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it was then understood. It is entitled to the utmost respect and weight, as a legislative declaration, how far this right extends, and what are its just limits.

It is not necessary to detain the house in remarking on the circumstance that the enemy are in possession of some part of the territory of the United States, as that circumstance can afford no aid to this bill; and indeed does not seem to be much relied on. None of the provisions of -this bill are adapted to that case. It is not designed to enable the president to call forth the militia to expel them. The existing laws are already fully competent to this end. He may call forth the militia to repel this invasion. But the object of this bill is to form a militia armament, not to expel those invaders, but to serve for one year. The enemy is left in quiet possession of what he has taken, and this army is to be raised to carry on the war as the president shall direct. It may be marched into Canada, leaving the invaders behind. But more of this hereafter.

As to the second object of this bill, which is to induce this corps of 80,000 militia to furnish 40,000 regulars ; to be sure it does not figure in the title of the act, yet it has been avowed by many gentlemen, to be the real object which this bill is to attain.

I cannot avoid remarking how admirably the title of this act has been contrived, to give notice of a matter which is not to be found in the bill that is, a plan to defend the frontiers against invasion, and to conceal what it does contain-an illegal device to compel the militia to furnish recruits for the regular army: But surely those gentlemen who excuse themselves in voting for it, although they acknowledge that it is no militia bill, because it affords a prospect of supplying the ranks of the regular army ; surely such gentlemen have not considered, that if Congress have no right to call for the militia as this bill does call for them, neither can it possess even a pretence of right to require them to furnish

regular soldiers. The furnishing half the number of regulars is the commutation proposed for the militia service. But if there is no right to require the principal duty, there can be none to require the substitute. If the obligation to serve in the militia, as this bill requires, does not exist,

the alternative ought not to exist.' This need only be stated to receive the assent of every just man in the community. Then, to demand by law what we have no right to demand-to impose on the people a burthen which we have no right to impose, and oblige them to perform it, or to provide a substitute, will at once give to the whole process the character of illegal compulsion. To class the militia for purposes not within our control ; to require of them a service which they are not bound to perform, and then to excuse them if they will furnish half the number of regular soldiers-what is this but coercion? What is this but classing the militia, and drafting them, to furnish recruits for the regular army? It becomes conscription, which is nothing more than obliging men to serve in the army, or to furnish others to serve, without their consent, and without the authority of constitutional law.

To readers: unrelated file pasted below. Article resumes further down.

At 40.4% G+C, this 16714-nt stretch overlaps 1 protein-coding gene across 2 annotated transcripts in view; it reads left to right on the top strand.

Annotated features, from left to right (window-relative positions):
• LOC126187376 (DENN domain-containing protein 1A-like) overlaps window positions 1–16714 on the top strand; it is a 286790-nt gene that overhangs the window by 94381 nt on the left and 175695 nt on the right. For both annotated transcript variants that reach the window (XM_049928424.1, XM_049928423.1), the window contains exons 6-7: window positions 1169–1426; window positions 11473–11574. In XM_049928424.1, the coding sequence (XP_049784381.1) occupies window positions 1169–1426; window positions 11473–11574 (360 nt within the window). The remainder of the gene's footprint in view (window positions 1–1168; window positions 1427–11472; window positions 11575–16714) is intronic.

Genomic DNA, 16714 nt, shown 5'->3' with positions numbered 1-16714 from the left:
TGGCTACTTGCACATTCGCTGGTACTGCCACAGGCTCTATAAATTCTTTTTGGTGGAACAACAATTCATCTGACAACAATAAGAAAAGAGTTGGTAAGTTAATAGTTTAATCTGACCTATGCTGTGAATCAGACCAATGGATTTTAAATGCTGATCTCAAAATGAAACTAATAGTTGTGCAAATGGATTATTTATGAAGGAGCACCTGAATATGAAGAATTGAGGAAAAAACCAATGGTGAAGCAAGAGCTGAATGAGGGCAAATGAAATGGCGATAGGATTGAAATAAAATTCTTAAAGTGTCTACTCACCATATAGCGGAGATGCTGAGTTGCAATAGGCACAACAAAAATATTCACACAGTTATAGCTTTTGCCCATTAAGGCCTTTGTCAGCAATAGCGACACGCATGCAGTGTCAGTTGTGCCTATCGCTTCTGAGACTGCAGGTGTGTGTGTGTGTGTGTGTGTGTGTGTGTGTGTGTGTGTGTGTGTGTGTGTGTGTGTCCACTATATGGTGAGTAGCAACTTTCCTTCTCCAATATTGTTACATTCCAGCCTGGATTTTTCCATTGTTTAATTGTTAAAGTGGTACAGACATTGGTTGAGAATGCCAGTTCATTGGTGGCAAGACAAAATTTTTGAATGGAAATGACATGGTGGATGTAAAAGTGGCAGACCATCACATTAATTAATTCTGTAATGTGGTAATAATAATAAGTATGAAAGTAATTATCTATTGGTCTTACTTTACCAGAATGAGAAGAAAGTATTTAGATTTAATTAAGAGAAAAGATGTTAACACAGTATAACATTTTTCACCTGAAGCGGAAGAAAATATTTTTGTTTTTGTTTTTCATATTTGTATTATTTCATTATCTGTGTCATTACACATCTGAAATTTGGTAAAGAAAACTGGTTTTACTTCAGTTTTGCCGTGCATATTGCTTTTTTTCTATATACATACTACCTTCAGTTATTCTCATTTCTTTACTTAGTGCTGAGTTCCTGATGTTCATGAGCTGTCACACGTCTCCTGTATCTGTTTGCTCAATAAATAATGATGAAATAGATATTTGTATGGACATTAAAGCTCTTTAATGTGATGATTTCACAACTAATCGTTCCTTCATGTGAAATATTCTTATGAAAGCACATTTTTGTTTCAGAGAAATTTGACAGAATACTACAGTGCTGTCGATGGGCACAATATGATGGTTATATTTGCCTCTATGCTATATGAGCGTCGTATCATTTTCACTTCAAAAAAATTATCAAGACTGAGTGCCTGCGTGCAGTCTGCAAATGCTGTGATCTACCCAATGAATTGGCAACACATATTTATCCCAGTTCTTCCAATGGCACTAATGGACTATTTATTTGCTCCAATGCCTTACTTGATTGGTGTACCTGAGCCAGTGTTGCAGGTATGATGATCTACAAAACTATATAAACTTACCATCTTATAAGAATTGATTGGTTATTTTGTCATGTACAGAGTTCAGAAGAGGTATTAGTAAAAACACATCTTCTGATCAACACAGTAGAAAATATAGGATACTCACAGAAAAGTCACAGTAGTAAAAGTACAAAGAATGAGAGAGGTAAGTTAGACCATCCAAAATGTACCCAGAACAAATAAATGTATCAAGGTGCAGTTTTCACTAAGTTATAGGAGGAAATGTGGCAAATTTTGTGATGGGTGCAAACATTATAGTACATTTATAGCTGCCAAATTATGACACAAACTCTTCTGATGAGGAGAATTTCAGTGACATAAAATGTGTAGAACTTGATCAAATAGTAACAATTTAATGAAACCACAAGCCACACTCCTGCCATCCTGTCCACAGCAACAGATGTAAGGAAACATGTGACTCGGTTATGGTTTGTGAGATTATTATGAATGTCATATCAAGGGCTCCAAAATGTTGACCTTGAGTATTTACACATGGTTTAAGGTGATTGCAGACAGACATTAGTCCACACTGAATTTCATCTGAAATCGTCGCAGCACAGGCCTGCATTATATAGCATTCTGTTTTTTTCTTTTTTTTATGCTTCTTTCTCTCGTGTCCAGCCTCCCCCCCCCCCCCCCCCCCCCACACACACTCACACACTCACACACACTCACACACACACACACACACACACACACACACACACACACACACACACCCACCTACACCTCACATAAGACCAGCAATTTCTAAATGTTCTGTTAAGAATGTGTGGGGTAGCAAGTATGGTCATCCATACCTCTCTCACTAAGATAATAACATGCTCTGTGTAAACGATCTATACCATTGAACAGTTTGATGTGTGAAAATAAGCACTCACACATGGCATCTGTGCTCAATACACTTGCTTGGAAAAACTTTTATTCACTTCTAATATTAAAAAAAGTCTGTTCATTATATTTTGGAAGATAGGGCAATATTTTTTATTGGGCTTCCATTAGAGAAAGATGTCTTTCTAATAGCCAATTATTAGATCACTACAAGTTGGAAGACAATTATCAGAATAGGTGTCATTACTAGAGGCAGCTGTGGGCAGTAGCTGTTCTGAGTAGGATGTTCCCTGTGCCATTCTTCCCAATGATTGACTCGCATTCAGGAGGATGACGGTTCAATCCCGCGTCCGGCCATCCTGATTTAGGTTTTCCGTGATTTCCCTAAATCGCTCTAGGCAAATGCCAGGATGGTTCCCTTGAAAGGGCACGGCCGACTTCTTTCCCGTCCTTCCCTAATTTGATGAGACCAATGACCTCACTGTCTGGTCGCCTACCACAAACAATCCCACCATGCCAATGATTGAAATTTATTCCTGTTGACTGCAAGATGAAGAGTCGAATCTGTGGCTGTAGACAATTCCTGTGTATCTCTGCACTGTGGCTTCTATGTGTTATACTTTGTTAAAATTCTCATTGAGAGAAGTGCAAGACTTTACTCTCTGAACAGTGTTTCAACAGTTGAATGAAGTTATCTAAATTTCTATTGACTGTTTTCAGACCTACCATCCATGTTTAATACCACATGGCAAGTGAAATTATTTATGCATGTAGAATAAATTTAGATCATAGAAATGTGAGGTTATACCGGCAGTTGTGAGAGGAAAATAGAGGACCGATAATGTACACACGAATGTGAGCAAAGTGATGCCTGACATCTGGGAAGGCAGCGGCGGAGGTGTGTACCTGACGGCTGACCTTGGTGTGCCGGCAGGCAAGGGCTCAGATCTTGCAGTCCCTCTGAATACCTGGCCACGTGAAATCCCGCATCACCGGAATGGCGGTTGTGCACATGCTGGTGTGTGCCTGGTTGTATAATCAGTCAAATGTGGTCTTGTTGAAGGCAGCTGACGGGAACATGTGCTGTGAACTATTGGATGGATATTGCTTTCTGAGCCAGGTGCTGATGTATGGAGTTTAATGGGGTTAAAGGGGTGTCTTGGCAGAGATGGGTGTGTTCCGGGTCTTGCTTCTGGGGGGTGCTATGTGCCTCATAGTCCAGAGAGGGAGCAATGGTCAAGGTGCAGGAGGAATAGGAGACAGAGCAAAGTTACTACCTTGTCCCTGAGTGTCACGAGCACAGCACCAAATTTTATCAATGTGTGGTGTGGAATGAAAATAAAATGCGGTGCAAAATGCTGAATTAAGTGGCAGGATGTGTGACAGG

It is conscription of the most odious character-the form and shape given to it are the most offensive that could be proposed to a free people it is concealed and covert—it is injustice perpetrated under the pretence and colour of rightful authority.

The friends of the bill are then reduced to this dilemma. If the bill is really a militia bill, it is unconstitutional and should be rejected. If it is not a militia bill (as some of the majority have contended) but the real object is to obtain recruits, it is still more objectionable, and should receive no countenance in this house.

Mr. Speaker, I shall now proceed to consider the provisions of this bill. My observations will be general. I shall not trouble the house with descending to particulars. And I cannot refrain from again remarking on the title of this bill--its deceptive form and character. It affects to inform the reader that he may within expect to find a plan for calling forth the militia to defend the frontiers against invasion, and yet there is not a single provision to be found in the enacting clauses adapted to such an object. The plan which the bill developes, is, to class the militia under the directions and authority of the president. They are then to be drafted. Those selected are to be organized into regiments and brigades and are to pass at once into the United States' service. There is no provision regulating the particular service upon which they are to be employed there is nothing to confine the service to the constitutional emergencies to repel invasions—* to execute the laws or suppress insurrections. But the men are put under martial law, and must serve as they shall be ordered. The bill pursues no pian of a militia law heretofore passed. It has not a militia feature in it, but on the contrary prostrates at once all their rights and privileges. It may, sir, be laid down as a general proposition, that a bill professing to be a militia bill, but which disregards and destroys all the essential qualities of the militia armament, which deprives the militia-man of inherent fundamental rights rights always acknowledged and possessed, cannot be consistent with the constitutional powers of this government. The rights of the militia were long known and universally acquiesced in, before this government acquired its qualified jurisdiction over them. They claimed and exercised these rights during the war of the revolution, and at the time of the adoption of the constitution. Congress received the powers it possesses subject to these privileges. They are founded in justice, and in the intrinsic nature of a force, composed of the whole body of the people. They are supported by prescription or constant usage. When I speak of militia rights, I mean these : to be called out for short periods on emergency to be taken from places contiguous, and not to be compelled to serve elsewhere: to serve only in just rotation with others. An act which violates all these principles may be safely called no militia law, but an unconstitutional requisition.